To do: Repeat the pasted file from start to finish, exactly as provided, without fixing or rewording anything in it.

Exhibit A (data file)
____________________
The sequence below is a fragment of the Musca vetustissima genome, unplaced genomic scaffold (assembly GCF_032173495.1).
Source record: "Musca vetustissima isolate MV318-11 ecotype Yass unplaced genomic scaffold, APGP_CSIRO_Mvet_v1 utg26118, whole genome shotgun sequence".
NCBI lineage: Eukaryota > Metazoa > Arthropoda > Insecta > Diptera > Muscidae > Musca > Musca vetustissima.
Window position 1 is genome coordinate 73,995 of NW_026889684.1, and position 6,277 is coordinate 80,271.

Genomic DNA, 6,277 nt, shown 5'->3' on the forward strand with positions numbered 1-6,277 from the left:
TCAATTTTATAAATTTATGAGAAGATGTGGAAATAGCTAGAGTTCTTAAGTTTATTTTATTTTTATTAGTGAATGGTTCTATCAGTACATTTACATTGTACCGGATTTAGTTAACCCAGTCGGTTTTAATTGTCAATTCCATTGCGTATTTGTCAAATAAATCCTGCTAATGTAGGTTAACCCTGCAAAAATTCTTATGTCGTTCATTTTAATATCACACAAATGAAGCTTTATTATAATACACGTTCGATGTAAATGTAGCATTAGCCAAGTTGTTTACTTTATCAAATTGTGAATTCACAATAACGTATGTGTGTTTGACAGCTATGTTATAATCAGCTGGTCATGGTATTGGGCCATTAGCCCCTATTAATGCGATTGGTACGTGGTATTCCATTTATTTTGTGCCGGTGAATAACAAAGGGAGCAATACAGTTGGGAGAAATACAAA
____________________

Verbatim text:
The sequence below is a fragment of the Musca vetustissima genome, unplaced genomic scaffold (assembly GCF_032173495.1).
Source record: "Musca vetustissima isolate MV318-11 ecotype Yass unplaced genomic scaffold, APGP_CSIRO_Mvet_v1 utg26118, whole genome shotgun sequence".
NCBI lineage: Eukaryota > Metazoa > Arthropoda > Insecta > Diptera > Muscidae > Musca > Musca vetustissima.
Window position 1 is genome coordinate 73,995 of NW_026889684.1, and position 6,277 is coordinate 80,271.

Genomic DNA, 6,277 nt, shown 5'->3' on the forward strand with positions numbered 1-6,277 from the left:
TCAATTTTATAAATTTATGAGAAGATGTGGAAATAGCTAGAGTTCTTAAGTTTATTTTATTTTTATTAGTGAATGGTTCTATCAGTACATTTACATTGTACCGGATTTAGTTAACCCAGTCGGTTTTAATTGTCAATTCCATTGCGTATTTGTCAAATAAATCCTGCTAATGTAGGTTAACCCTGCAAAAATTCTTATGTCGTTCATTTTAATATCACACAAATGAAGCTTTATTATAATACACGTTCGATGTAAATGTAGCATTAGCCAAGTTGTTTACTTTATCAAATTGTGAATTCACAATAACGTATGTGTGTTTGACAGCTATGTTATAATCAGCTGGTCATGGTATTGGGCCATTAGCCCCTATTAATGCGATTGGTACGTGGTATTCCATTTATTTTGTGCCGGTGAATAACAAAGGGAGCAATACAGTTGGGAGAAATACAAA